The largest full moon of 2013, "Supermoon," will make its debut in the sky this weekend, Space.com reported.
On Sunday, at 7 a.m. ET, the moon will arrive at perigee – the point in its orbit that brings it closest to Earth, a distance of 221,824 miles.
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The moon typically reaches this proximity once, and sometimes twice every month, but Sunday's lunar perigee will be the celestial body's closest distance to Earth for the year. A little more than a half-hour later, the moon will get full.
The timing of the perigee and the full phase create the year's largest full moon, or the event known as a "supermoon," according the website Space.com.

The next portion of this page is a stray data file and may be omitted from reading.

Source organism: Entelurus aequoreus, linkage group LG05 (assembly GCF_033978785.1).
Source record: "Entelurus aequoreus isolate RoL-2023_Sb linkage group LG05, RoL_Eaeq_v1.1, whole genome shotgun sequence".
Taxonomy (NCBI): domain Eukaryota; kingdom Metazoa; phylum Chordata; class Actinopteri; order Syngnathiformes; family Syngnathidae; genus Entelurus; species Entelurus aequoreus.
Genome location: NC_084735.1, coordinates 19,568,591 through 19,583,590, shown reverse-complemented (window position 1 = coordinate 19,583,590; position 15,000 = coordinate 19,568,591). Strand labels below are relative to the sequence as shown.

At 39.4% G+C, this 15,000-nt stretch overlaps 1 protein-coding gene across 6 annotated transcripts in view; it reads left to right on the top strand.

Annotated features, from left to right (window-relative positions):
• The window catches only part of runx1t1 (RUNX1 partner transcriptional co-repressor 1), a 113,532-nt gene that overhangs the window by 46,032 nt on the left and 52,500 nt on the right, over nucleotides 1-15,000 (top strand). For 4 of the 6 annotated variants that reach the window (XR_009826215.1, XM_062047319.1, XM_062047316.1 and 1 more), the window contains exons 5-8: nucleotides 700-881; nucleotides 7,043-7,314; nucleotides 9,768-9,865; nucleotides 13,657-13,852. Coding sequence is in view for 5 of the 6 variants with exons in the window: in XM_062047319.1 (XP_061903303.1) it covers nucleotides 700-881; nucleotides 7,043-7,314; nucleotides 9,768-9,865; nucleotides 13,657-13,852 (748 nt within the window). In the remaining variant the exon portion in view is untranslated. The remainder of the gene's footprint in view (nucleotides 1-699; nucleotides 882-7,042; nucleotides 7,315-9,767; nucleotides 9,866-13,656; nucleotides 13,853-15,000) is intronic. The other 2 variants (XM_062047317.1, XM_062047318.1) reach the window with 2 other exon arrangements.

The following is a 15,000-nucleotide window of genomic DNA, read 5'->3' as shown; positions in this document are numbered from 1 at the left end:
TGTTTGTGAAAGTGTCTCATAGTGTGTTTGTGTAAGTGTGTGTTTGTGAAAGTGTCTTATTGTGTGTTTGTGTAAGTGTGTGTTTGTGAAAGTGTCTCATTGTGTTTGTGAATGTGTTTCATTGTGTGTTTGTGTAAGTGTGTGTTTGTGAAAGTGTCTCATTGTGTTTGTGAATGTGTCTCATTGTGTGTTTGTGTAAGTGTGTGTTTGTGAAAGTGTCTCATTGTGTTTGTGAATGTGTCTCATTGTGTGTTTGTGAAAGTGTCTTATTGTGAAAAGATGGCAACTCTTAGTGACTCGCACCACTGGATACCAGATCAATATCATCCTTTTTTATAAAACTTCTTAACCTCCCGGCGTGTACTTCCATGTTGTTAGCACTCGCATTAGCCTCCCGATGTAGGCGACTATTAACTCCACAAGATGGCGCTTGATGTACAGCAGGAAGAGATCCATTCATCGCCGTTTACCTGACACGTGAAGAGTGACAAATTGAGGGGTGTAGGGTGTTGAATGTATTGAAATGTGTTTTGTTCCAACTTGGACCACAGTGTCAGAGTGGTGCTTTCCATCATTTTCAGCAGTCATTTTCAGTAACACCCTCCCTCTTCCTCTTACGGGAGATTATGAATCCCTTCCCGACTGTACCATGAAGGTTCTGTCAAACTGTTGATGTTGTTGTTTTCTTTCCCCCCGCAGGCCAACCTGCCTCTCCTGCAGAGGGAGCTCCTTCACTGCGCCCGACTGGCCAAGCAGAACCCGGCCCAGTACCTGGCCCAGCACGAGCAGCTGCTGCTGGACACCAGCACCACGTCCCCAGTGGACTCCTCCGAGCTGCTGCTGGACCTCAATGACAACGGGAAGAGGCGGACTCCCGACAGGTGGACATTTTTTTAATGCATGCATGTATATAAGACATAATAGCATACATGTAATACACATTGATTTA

Astrologer Richard Nolle is credited with coining the term "supermoon" in 1979.
SPACE.com will air a free webcast of the 2013 supermoon Sunday at 9 p.m. ET, using their Slooh Space Camera.
On Sunday, the moon will seem about 12.2 percent larger than it will appear Jan. 16, 2014, when it will the furthest from Earth during its apogee.
An Extreme Supermoon happens when the new or full moon is at 100 percent greater mean perigee, which will occur since the moon will pass 356,991 kilometers from the Earth, closer than its usual distance of 384,400 kilometers.
The clearest viewing spots in the United States are the Desert Southwest, the lower Ohio Valley into the mid-Atlantic and southern New England. The Upper Midwest will have the worst conditions, as rain and thunderstorms are expected in the area overnight.
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